General structure of the program in C #, Identifiers...

Common program structure in C # language

The general structure of the application can be described as follows:

1. The program consists of descriptions of user-defined types (mostly classes).

2. Descriptions of classes consist of the description of fields (variables) and methods.

3. The description of variables consists of specifying the type and name of the variable.

4. The description of methods consists of a description of local variables and a set of statements.

5. The operator consists of a set of keywords and expressions.

6. Expressions consist of variables and constants associated with operation signs.

First of all, let's make some general explanations of the C # syntax. In this language, as in other languages ​​based on the C language, most statements end with the semicolon (;). Multiple statements can be written in one line, or one statement can be written in several lines. Operators can be combined into blocks using curly braces ({}).

Comments can be inserted into the program text (the compiler processes them ns). A comment on one line begins with two consecutive symbols slash (//), and the comment, located on several lines, begins with the symbols /* and ends with the characters */.

For all C # language elements, such as variables, fields, methods, classes, and so on, you specify the identifiers.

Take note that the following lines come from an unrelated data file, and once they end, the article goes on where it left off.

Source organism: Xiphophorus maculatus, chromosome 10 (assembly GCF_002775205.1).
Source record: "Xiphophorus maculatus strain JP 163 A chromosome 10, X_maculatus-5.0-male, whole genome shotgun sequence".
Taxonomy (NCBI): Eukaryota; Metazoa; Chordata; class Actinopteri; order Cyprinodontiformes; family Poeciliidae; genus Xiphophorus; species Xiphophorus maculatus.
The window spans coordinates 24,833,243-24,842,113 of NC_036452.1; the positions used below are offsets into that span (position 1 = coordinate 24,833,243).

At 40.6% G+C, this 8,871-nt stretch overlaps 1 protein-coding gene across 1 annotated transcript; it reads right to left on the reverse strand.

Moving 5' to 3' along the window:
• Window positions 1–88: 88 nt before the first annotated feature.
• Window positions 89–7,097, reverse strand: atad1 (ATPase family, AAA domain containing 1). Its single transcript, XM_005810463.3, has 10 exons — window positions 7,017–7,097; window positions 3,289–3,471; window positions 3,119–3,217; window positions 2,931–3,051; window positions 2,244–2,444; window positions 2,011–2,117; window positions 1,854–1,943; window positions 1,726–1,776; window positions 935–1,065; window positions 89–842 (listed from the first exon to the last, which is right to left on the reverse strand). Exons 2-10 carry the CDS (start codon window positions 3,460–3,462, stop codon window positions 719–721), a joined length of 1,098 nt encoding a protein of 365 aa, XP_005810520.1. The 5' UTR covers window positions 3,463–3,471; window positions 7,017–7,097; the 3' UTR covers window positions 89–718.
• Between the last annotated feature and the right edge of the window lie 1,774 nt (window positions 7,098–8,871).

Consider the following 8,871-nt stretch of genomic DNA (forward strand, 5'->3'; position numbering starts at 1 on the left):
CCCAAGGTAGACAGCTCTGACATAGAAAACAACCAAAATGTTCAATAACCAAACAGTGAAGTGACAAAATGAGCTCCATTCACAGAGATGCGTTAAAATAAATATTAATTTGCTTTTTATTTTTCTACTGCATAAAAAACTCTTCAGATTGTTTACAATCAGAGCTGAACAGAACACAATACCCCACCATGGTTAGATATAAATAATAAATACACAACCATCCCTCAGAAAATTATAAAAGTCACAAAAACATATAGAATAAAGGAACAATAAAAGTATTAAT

Identifiers in C #

The identifier can consist of characters (Latin letters and United States alphabets, large and small), digits and underscore, but can only start with a letter or underscore. The C # language is case sensitive and the compiler distinguishes between small and large letters. This concerns the writing and identifiers of the program and the keywords of the language. This means that the Aaaa and aaaa identifiers are different, just like class and Class.

The full name of the user-defined type consists of the identifier of the namespace to which it belongs and the very identifier (name) of the user-defined type that are combined with a period character, for example: Nnnn.Aaaa (user-defined type Aaaa in the Nnnn namespace) or ConsoleApp.Program ( class Program from the ConsoleApp application.)

All identifiers must be unique in their scope:

• The scope of the custom types is the namespace in which it is described.

• The scope of the elements of the class is the class in which they are described.

• The scope of the local variables of the method is the block of operators of the method or the method as a whole.

Application Types

In C #, you can develop applications with a console interface (console applications) and a graphical interface (Windows-based applications). The type of application being created is specified when the compiler is started. Initially, the tutorial focuses on console applications, since they require less code and are easier to create. Chapter 8 will discuss creating Windows applications that require knowledge of working with classes in C # and use a large number of classes in the FCL library.

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